Contemporary phase of social development is characterized by social and economic transformations, putting rather complicated tasks. Society needs intelligent individuals, being able to orient in information and to find a creative approach to resolve any problem. Children at primary school often change their interests; a teacher needs time to provide a possibility to bring these interests to life…
A great possibility to do this is to involve children in inquiry and project work.
The world we live in is characterized by its dynamic rate of development. A child is in the flow of contradictive information, which makes him\her act as a researcher. Apart from this, the need in exploration is proved biologically. Each grown up supervises a newborn child and the period of his early development. At this period a baby at first curiously explores a new object, and then he\she tests it, and at last, learning how to speak, asks the most widespread question “Why?” Usually it is perceived by the grownups as a specific feature of an age, the “why” phase. Some parents think this period is unbearable, and artificially interrupt it, preventing children from further development. Interrupting this questioning the world around them, we stop their own inquiries, consequently, suppressing the development of their creativity.
There is a perspective, that it is too early to involve children in scientific investigations: children cannot formulate their aims, tasks, hypothesis, to choose the right information etc.
Unfortunately, it is the opinion of the majority of people. However, there is another point of view on this problem. Professor Adamski is sure that all the abilities of a child are formed during the preschool and primary school periods. Practice confirms this. “The primary school age – is the age of a little explorer. Children take part in projects and inquiries with great pleasure. The aim of this work is to develop children’s creativity in researches, to deepen their knowledge, improve abilities and skills in different subjects” (T.S. Markina “The Experience of Investigations and Projects with Primary School Children”, the collection of articles based on materials of the Third International Scientific Conference, Perm, 2-3 March2010, p.168-169)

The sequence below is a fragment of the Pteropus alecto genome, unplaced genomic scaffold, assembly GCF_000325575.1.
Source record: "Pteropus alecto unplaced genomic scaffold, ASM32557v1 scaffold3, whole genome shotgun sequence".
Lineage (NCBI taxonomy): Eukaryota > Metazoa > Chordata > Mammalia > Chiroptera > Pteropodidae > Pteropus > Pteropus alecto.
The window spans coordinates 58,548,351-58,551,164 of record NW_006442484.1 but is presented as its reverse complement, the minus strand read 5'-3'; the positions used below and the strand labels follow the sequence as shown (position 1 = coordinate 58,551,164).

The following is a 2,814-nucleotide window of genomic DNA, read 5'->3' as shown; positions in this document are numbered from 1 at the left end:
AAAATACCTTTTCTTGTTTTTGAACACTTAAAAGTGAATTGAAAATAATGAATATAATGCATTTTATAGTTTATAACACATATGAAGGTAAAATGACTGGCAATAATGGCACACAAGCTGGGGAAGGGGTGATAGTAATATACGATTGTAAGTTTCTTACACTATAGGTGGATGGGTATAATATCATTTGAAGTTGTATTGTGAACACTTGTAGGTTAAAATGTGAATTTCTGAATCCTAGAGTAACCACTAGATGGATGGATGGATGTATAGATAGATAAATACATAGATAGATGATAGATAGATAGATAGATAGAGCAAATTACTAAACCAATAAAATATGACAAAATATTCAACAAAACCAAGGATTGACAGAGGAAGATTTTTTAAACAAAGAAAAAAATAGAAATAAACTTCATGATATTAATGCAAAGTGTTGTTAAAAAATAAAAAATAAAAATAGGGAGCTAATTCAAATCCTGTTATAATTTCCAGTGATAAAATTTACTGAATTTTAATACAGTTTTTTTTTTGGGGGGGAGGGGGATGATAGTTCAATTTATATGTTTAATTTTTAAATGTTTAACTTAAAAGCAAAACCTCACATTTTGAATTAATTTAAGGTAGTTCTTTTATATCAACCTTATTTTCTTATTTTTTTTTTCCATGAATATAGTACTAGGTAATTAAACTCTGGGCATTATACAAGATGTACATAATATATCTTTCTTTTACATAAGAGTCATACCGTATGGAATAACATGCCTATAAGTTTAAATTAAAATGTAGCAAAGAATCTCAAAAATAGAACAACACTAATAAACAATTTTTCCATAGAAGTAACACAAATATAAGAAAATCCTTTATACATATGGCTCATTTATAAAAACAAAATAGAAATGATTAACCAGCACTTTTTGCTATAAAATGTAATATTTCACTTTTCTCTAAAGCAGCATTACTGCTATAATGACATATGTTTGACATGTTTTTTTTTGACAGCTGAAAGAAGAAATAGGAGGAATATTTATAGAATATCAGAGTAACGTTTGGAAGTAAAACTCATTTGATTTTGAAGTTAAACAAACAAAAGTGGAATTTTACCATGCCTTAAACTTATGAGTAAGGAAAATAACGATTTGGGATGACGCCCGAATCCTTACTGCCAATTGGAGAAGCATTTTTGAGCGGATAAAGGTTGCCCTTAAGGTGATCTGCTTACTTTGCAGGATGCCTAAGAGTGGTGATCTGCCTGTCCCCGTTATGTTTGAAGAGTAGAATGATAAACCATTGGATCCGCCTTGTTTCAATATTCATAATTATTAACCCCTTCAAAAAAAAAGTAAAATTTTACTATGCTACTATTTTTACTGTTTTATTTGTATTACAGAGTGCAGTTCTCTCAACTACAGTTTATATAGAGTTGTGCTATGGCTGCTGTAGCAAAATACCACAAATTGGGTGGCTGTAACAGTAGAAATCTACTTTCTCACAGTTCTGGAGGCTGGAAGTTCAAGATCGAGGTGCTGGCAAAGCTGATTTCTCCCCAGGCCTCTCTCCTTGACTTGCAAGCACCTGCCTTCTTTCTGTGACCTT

In our school there are six lessons of inquiry in each grade. These lessons are based on 6 transdisciplinary topics; it means they include information from such sections of life as flora and fauna, social problems, our society, physical and chemical phenomenon etc, this corresponds to the scopes and sequences of social studies, technology and history.
The inquiry approach is applied in other subjects as well, which is the standard of contemporary education. This approach allows
- To teach children how to formulate their aims, to find relevant information, to contribute into the work of a group;
- To improve pupils’ work in a group;
- To teach to take responsibility, while working in a group and acting as the coordinator of the work;
- To teach how to formulate your opinion and to stand for it, to apply knowledge, acquired at school, in real-life situations.
All the teachers of primary school adhere to the principles;
- To teach how to study;
- To teach to show that knowledge is vitally important;
- To ask “Why?” more often;
- To teach how to act, think independently;
- To apply different approaches, solving a problem;
- To emphasize the importance of personality you create while studying.